How Much Greener Does It Get?

December 6, 2016

By Crystal Medrano

Step outside Dominican and what do you see? The sky getting greyer, wind getting colder, leaves falling and everything turning brown. In other words, summer is dead. But look inside the campus greenhouse and everything is as bright and alive as ever.

The door is unlocked, you walk inside and the 80 degree weather instantly surrounds you. It smells like a bright summer day after it has rained. The smell of wet earth fills your nostrils and suddenly you’re mesmerized by the colors of an everlasting summer.

A lot of people don’t know we have a campus greenhouse and if they do, they don’t know much about it. The campus greenhouse is located on the east side of the MAC building, formerly known as the old science building, and can be accessed through the McGreal Center.

As soon as you step through the see-through door, there are four long tables vertically in front of you filled with all sorts of plants from cactus to spider plants to flowers. Across the back is a long table horizontal to the others and is filled with vibrant purple spider flowers. There are watering hoses, small brown sprinklers hung above the plants and dried up sunflowers painted gold, hanging from pieces of string on a metal abandoned rack

There is no real caretaker of the greenhouse now, but one Dominican Sister has made significant contributions to the beauty we see in greenhouse today – Sister Jeanne Crapo.

“Dominican Sister Jeanne Crapo used to care for it and the Trinity Corps would volunteer to help in the greenhouse and the secret garden,” Sister Janet Welsh said.  

Sister Jeanne cared for the greenhouse for a very long time weeding and thinning it out, keeping it in top-notch shape. She also used her work as a fundraiser according to Judy Paulus, disability support services coordinator.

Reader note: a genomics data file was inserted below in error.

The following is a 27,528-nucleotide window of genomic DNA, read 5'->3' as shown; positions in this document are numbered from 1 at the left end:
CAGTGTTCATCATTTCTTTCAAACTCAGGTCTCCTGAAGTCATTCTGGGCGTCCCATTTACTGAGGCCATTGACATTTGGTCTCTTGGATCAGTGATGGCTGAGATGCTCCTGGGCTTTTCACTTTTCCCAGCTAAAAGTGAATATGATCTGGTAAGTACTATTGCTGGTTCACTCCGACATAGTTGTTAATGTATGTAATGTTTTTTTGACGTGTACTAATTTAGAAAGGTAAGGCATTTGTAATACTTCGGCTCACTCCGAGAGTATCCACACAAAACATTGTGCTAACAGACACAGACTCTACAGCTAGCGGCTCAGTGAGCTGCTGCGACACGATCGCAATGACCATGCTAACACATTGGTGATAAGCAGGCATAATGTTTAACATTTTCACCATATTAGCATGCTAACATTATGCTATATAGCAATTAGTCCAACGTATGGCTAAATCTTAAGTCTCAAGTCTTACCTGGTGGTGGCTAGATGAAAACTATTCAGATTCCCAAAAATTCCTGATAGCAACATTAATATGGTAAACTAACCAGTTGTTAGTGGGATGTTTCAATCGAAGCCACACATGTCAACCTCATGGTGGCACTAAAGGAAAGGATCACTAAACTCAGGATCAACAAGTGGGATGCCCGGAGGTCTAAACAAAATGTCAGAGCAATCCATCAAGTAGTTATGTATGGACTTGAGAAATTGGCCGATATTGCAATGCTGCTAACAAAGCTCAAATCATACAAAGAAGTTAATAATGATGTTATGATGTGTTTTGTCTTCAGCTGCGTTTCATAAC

“Whenever she cleaned it and thinned it out, she salvaged the plants by having a plant sale and selling them for a couple bucks,” Paulus said.

Before Sister Jeanne, gardening clubs volunteered to take care of the greenhouse, but that ended “about 20 years ago,” according to Dean of Students Trudi Goggin.

After Sister Jeanne retired to the Sinsinawa Mound in Wisconsin, another group stepped up to help in the garden.

“The Trinity Corps is a group of cognitively delayed adults who volunteer to do jobs around campus and would help out in the garden, the grotto and the campus greenhouse,” Paulus said. “They started out working in the secret garden (by the Lewis Hall accessibility ramp) but since Sr. Jeanne Crapo has been gone they have taken after the greenhouse as well.”

The Trinity Corps has taken after her tradition of cleaning out the greenhouse but instead of selling the plants, they raffle them off in the Lewis Alcove during Disability Awareness month.  

“It’s like reusing and recycling these plants,” Paulus said.“ How much greener can it get?”

Even today these plants and flowers can be found throughout campus from the secret garden to the grotto to desks in offices.